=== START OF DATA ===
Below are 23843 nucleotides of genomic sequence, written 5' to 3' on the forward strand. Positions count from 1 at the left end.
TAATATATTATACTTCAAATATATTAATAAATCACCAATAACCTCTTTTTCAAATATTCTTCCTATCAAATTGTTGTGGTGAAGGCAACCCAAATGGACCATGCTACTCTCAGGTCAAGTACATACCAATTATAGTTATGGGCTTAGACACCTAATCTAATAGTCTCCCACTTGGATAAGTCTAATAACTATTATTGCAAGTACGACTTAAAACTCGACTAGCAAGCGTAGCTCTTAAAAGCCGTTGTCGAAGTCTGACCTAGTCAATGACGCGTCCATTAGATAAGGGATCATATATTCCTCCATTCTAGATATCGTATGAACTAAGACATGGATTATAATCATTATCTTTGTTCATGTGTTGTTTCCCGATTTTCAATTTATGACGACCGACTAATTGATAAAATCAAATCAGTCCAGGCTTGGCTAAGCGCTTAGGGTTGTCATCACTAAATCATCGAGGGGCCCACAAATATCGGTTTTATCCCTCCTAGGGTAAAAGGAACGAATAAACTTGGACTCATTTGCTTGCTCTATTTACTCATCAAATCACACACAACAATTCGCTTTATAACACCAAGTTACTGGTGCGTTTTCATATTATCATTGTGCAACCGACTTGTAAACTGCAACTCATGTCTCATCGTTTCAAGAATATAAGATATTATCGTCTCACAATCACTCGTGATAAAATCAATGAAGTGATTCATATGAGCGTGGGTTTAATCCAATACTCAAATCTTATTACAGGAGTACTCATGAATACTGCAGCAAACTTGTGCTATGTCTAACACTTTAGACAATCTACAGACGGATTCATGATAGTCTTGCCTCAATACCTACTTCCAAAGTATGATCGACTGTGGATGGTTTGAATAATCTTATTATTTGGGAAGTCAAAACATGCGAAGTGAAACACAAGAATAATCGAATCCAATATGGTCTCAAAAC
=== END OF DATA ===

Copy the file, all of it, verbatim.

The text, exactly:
Below are 23843 nucleotides of genomic sequence, written 5' to 3' on the forward strand. Positions count from 1 at the left end.
TAATATATTATACTTCAAATATATTAATAAATCACCAATAACCTCTTTTTCAAATATTCTTCCTATCAAATTGTTGTGGTGAAGGCAACCCAAATGGACCATGCTACTCTCAGGTCAAGTACATACCAATTATAGTTATGGGCTTAGACACCTAATCTAATAGTCTCCCACTTGGATAAGTCTAATAACTATTATTGCAAGTACGACTTAAAACTCGACTAGCAAGCGTAGCTCTTAAAAGCCGTTGTCGAAGTCTGACCTAGTCAATGACGCGTCCATTAGATAAGGGATCATATATTCCTCCATTCTAGATATCGTATGAACTAAGACATGGATTATAATCATTATCTTTGTTCATGTGTTGTTTCCCGATTTTCAATTTATGACGACCGACTAATTGATAAAATCAAATCAGTCCAGGCTTGGCTAAGCGCTTAGGGTTGTCATCACTAAATCATCGAGGGGCCCACAAATATCGGTTTTATCCCTCCTAGGGTAAAAGGAACGAATAAACTTGGACTCATTTGCTTGCTCTATTTACTCATCAAATCACACACAACAATTCGCTTTATAACACCAAGTTACTGGTGCGTTTTCATATTATCATTGTGCAACCGACTTGTAAACTGCAACTCATGTCTCATCGTTTCAAGAATATAAGATATTATCGTCTCACAATCACTCGTGATAAAATCAATGAAGTGATTCATATGAGCGTGGGTTTAATCCAATACTCAAATCTTATTACAGGAGTACTCATGAATACTGCAGCAAACTTGTGCTATGTCTAACACTTTAGACAATCTACAGACGGATTCATGATAGTCTTGCCTCAATACCTACTTCCAAAGTATGATCGACTGTGGATGGTTTGAATAATCTTATTATTTGGGAAGTCAAAACATGCGAAGTGAAACACAAGAATAATCGAATCCAATATGGTCTCAAAAC